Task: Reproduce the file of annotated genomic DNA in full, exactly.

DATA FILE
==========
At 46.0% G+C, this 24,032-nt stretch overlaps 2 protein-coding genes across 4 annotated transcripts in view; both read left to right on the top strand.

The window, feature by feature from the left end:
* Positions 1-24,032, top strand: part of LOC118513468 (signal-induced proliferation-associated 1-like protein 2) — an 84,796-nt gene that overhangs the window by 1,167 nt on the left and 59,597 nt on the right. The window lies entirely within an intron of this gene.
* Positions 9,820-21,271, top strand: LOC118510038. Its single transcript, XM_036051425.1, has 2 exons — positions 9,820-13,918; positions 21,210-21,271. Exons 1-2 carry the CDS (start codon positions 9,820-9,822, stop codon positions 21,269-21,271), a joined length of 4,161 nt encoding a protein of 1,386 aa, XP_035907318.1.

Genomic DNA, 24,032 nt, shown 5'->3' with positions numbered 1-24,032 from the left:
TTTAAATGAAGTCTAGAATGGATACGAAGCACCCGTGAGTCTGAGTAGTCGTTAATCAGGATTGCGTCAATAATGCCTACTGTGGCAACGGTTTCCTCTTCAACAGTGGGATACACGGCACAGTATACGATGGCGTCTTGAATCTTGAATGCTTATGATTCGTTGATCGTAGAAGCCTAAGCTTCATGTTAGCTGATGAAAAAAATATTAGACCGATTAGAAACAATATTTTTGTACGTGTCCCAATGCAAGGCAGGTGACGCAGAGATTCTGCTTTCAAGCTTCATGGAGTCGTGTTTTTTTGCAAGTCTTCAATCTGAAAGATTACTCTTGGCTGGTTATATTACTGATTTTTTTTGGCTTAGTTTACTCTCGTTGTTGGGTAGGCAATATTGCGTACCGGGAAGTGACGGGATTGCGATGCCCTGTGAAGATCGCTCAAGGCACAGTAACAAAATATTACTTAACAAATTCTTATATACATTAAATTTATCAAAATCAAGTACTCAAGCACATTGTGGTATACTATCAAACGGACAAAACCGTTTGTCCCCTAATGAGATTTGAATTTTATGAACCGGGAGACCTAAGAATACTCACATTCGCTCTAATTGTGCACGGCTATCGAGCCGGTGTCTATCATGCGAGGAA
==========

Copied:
At 46.0% G+C, this 24,032-nt stretch overlaps 2 protein-coding genes across 4 annotated transcripts in view; both read left to right on the top strand.

The window, feature by feature from the left end:
* Positions 1-24,032, top strand: part of LOC118513468 (signal-induced proliferation-associated 1-like protein 2) — an 84,796-nt gene that overhangs the window by 1,167 nt on the left and 59,597 nt on the right. The window lies entirely within an intron of this gene.
* Positions 9,820-21,271, top strand: LOC118510038. Its single transcript, XM_036051425.1, has 2 exons — positions 9,820-13,918; positions 21,210-21,271. Exons 1-2 carry the CDS (start codon positions 9,820-9,822, stop codon positions 21,269-21,271), a joined length of 4,161 nt encoding a protein of 1,386 aa, XP_035907318.1.

Genomic DNA, 24,032 nt, shown 5'->3' with positions numbered 1-24,032 from the left:
TTTAAATGAAGTCTAGAATGGATACGAAGCACCCGTGAGTCTGAGTAGTCGTTAATCAGGATTGCGTCAATAATGCCTACTGTGGCAACGGTTTCCTCTTCAACAGTGGGATACACGGCACAGTATACGATGGCGTCTTGAATCTTGAATGCTTATGATTCGTTGATCGTAGAAGCCTAAGCTTCATGTTAGCTGATGAAAAAAATATTAGACCGATTAGAAACAATATTTTTGTACGTGTCCCAATGCAAGGCAGGTGACGCAGAGATTCTGCTTTCAAGCTTCATGGAGTCGTGTTTTTTTGCAAGTCTTCAATCTGAAAGATTACTCTTGGCTGGTTATATTACTGATTTTTTTTGGCTTAGTTTACTCTCGTTGTTGGGTAGGCAATATTGCGTACCGGGAAGTGACGGGATTGCGATGCCCTGTGAAGATCGCTCAAGGCACAGTAACAAAATATTACTTAACAAATTCTTATATACATTAAATTTATCAAAATCAAGTACTCAAGCACATTGTGGTATACTATCAAACGGACAAAACCGTTTGTCCCCTAATGAGATTTGAATTTTATGAACCGGGAGACCTAAGAATACTCACATTCGCTCTAATTGTGCACGGCTATCGAGCCGGTGTCTATCATGCGAGGAA